“Doyle traces in an idiosyncratic, but always convincing way, the effect that television had on liberating Ireland from the iron grip of the Catholic church. Once Donna Reed was happy, despite never saying the rosary or going to confession, the social landscape changed. Once civil rights and women's rights marched through the living rooms of Ireland the political landscape was forever altered. A Great Feast of Light is the perfect portrayal of the 'global village' and its consequences.”
– Catherine Gildiner, author of Closer to the Falls
“A liltingly written, passionately engaged piece of work that braids three distinct approaches into a tight, furious whole... Doyle's book has the great virtue of being both particular and personal in its details, and broad in its imaginative and nostalgic appeal.”
– Joan Barfoot, author of Luck
“For all its sharp insights into recent Irish history, A Great Feast of Light is as much post-McLuhan fable as Irish memoir, a gifted writer's story – funny, original, compelling – of his coming of age in one small outpost of the Global Village.”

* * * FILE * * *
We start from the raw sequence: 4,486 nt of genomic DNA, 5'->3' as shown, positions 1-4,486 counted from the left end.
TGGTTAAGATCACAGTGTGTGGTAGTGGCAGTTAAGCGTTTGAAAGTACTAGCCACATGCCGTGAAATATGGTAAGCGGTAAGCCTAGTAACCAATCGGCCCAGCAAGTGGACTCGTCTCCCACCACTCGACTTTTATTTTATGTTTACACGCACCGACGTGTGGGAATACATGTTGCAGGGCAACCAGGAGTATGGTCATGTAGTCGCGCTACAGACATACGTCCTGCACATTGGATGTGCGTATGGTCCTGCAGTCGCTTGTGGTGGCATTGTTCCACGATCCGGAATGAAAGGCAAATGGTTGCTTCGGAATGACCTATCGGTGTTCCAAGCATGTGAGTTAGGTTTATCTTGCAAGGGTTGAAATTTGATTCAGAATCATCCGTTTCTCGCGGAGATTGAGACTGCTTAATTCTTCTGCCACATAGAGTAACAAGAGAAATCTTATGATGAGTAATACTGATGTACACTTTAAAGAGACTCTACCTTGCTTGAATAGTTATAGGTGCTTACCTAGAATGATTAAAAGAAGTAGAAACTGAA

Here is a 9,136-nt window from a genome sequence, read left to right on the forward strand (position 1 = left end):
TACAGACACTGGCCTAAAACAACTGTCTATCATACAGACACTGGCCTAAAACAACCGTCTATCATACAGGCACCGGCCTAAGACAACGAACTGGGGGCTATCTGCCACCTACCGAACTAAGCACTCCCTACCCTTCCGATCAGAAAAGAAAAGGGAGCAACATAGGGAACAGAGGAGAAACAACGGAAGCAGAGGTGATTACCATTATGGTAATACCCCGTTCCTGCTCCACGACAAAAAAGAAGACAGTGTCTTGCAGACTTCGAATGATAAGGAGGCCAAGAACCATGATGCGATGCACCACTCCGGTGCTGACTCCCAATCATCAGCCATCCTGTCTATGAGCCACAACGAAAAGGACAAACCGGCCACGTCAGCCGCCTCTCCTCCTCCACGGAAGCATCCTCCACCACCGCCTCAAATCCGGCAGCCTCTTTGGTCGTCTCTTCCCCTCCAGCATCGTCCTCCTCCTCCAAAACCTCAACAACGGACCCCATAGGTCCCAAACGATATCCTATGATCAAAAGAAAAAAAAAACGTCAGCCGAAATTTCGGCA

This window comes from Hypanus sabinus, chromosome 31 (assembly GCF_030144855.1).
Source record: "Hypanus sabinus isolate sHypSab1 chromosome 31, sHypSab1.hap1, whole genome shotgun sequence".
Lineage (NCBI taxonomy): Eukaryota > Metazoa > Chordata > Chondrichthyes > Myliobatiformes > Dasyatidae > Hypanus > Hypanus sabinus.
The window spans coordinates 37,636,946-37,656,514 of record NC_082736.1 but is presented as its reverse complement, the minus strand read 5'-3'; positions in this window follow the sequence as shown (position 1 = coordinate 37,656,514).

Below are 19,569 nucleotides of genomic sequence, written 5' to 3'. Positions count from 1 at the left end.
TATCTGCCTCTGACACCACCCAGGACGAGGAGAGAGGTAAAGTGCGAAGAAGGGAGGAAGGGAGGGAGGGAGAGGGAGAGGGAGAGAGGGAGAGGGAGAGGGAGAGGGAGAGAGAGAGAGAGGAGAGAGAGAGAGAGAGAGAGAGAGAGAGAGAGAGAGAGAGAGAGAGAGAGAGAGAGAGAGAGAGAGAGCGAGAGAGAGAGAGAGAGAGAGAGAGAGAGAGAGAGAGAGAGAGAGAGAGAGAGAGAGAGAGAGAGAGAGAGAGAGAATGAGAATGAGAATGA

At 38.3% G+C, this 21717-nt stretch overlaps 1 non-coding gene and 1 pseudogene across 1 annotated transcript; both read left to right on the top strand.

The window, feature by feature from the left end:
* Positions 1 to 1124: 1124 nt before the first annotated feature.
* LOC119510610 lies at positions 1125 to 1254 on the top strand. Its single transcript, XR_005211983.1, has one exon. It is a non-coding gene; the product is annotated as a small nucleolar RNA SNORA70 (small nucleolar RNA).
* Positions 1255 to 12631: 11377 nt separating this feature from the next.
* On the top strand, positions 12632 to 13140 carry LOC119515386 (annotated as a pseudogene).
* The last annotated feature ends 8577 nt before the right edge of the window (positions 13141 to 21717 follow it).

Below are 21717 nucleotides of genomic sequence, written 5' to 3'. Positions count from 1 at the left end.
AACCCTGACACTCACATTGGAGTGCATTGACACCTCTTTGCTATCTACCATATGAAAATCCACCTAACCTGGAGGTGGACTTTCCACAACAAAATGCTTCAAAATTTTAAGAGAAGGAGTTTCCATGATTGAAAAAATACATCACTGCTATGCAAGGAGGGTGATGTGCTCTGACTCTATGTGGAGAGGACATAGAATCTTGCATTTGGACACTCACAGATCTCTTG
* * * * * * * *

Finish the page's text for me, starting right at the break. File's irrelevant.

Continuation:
– The Globe and Mail
"A delightful memoir about growing up in Ireland. It’s also a perceptive sociological sketch of how television exposed insular Irish culture to the glamour of the outside world. . . . As a social study or personal reflection, A Great Feast of Light is a provocative and highly entertaining read.”
—The Hamilton Spectator
"It is a delightful and original ramble; laconic, rueful and richly evocative of a time and place long gone and hardly lamented."
– The London Free Press
"When you're small and in a small town people think you're blank, hardly there at all. Doyle keeps the breathless reader close and whispers ample rare sightings as if to... birdwatchers....ghost hunters. The result is a whispering Ireland where enlightenment's a bird and insularity's a ghost and even a boy knows better than to disturb either. A great feast of enlightenment."